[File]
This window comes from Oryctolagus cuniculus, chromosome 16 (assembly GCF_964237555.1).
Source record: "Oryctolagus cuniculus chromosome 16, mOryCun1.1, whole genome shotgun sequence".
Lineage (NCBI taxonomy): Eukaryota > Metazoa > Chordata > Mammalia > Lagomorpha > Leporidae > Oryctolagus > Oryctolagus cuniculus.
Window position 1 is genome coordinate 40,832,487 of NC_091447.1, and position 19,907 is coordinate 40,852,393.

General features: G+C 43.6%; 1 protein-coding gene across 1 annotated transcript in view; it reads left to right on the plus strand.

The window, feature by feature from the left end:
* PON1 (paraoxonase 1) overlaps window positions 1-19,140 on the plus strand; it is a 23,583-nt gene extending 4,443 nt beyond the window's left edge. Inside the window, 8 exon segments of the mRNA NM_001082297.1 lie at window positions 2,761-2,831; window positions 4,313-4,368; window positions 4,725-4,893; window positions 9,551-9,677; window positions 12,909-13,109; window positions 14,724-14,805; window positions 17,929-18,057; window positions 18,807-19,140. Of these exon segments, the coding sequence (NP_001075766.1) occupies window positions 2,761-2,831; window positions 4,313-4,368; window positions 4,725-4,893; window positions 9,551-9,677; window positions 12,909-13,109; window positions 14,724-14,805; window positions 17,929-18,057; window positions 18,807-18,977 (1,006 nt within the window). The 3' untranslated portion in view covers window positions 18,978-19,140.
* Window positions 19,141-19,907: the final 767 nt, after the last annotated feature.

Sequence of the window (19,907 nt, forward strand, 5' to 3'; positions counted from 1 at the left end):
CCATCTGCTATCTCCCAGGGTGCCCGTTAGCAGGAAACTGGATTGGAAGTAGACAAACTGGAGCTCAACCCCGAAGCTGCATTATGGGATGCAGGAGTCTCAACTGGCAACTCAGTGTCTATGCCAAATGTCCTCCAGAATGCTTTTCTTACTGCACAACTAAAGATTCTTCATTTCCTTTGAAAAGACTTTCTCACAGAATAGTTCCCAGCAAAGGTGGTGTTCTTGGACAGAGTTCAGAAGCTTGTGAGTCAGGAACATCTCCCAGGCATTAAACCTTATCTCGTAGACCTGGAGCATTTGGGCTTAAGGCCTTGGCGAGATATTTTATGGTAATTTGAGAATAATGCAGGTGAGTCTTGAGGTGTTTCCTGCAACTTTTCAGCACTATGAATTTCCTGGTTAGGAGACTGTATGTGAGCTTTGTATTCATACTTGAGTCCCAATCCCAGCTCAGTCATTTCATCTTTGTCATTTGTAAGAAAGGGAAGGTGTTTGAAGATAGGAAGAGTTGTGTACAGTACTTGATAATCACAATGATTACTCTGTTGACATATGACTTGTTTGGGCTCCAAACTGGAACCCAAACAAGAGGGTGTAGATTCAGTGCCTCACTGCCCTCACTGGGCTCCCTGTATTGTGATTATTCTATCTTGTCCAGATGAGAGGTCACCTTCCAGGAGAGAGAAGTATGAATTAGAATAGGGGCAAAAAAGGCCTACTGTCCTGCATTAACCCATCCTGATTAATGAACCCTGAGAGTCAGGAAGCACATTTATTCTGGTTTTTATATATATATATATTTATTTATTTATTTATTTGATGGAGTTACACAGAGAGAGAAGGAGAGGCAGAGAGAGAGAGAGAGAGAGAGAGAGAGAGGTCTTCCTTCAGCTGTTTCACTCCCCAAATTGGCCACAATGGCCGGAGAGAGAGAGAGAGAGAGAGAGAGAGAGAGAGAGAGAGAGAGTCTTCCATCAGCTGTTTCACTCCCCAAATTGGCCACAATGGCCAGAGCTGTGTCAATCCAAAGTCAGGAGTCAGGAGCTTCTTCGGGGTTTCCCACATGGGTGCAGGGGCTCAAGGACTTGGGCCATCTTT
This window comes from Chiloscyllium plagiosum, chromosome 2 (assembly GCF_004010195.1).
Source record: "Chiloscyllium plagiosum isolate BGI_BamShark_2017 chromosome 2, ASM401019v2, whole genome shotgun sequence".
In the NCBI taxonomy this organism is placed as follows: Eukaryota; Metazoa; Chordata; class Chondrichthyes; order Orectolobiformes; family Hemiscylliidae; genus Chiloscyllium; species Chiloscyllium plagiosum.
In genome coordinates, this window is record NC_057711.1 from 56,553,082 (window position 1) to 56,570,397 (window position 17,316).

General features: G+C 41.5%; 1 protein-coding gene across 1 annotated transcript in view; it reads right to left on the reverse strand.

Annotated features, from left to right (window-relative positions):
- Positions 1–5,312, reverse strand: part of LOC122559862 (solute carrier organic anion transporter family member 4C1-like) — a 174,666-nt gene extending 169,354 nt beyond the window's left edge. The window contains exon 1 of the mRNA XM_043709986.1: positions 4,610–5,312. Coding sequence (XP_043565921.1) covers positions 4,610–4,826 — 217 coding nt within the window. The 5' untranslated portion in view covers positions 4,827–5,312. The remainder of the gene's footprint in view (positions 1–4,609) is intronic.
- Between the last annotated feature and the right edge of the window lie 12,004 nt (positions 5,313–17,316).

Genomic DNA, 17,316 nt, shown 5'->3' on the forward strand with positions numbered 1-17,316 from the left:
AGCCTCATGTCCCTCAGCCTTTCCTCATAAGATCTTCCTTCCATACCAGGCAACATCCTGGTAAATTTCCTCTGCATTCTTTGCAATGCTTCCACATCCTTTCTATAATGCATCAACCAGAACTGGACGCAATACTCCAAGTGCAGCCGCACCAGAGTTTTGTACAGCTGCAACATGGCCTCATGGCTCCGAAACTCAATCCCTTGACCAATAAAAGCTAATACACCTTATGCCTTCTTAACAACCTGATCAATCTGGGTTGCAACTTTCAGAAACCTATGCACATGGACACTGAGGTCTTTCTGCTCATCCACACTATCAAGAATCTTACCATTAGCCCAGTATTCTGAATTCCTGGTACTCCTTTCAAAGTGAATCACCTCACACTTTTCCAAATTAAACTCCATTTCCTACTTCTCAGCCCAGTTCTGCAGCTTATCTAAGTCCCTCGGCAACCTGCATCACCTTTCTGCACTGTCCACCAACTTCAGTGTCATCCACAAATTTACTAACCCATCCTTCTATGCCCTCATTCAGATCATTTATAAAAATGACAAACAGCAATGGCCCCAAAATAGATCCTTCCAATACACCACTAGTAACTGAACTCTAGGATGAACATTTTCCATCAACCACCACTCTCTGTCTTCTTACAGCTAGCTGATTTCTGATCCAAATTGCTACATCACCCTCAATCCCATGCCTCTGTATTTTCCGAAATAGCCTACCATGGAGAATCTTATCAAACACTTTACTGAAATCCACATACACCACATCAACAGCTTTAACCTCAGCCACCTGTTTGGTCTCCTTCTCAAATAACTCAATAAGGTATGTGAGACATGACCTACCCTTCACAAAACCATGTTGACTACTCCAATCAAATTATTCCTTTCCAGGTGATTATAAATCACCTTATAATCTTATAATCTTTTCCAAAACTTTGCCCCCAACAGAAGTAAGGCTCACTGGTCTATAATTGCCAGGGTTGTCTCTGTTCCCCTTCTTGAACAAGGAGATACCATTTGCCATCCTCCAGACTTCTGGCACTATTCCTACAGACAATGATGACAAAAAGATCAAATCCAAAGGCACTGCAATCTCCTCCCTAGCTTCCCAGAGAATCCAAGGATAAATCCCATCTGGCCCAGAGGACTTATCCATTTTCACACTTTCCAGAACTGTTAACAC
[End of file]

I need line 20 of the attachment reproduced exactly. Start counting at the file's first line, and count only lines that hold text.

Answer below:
AGCCTCATGTCCCTCAGCCTTTCCTCATAAGATCTTCCTTCCATACCAGGCAACATCCTGGTAAATTTCCTCTGCATTCTTTGCAATGCTTCCACATCCTTTCTATAATGCATCAACCAGAACTGGACGCAATACTCCAAGTGCAGCCGCACCAGAGTTTTGTACAGCTGCAACATGGCCTCATGGCTCCGAAACTCAATCCCTTGACCAATAAAAGCTAATACACCTTATGCCTTCTTAACAACCTGATCAATCTGGGTTGCAACTTTCAGAAACCTATGCACATGGACACTGAGGTCTTTCTGCTCATCCACACTATCAAGAATCTTACCATTAGCCCAGTATTCTGAATTCCTGGTACTCCTTTCAAAGTGAATCACCTCACACTTTTCCAAATTAAACTCCATTTCCTACTTCTCAGCCCAGTTCTGCAGCTTATCTAAGTCCCTCGGCAACCTGCATCACCTTTCTGCACTGTCCACCAACTTCAGTGTCATCCACAAATTTACTAACCCATCCTTCTATGCCCTCATTCAGATCATTTATAAAAATGACAAACAGCAATGGCCCCAAAATAGATCCTTCCAATACACCACTAGTAACTGAACTCTAGGATGAACATTTTCCATCAACCACCACTCTCTGTCTTCTTACAGCTAGCTGATTTCTGATCCAAATTGCTACATCACCCTCAATCCCATGCCTCTGTATTTTCCGAAATAGCCTACCATGGAGAATCTTATCAAACACTTTACTGAAATCCACATACACCACATCAACAGCTTTAACCTCAGCCACCTGTTTGGTCTCCTTCTCAAATAACTCAATAAGGTATGTGAGACATGACCTACCCTTCACAAAACCATGTTGACTACTCCAATCAAATTATTCCTTTCCAGGTGATTATAAATCACCTTATAATCTTATAATCTTTTCCAAAACTTTGCCCCCAACAGAAGTAAGGCTCACTGGTCTATAATTGCCAGGGTTGTCTCTGTTCCCCTTCTTGAACAAGGAGATACCATTTGCCATCCTCCAGACTTCTGGCACTATTCCTACAGACAATGATGACAAAAAGATCAAATCCAAAGGCACTGCAATCTCCTCCCTAGCTTCCCAGAGAATCCAAGGATAAATCCCATCTGGCCCAGAGGACTTATCCATTTTCACACTTTCCAGAACTGTTAACAC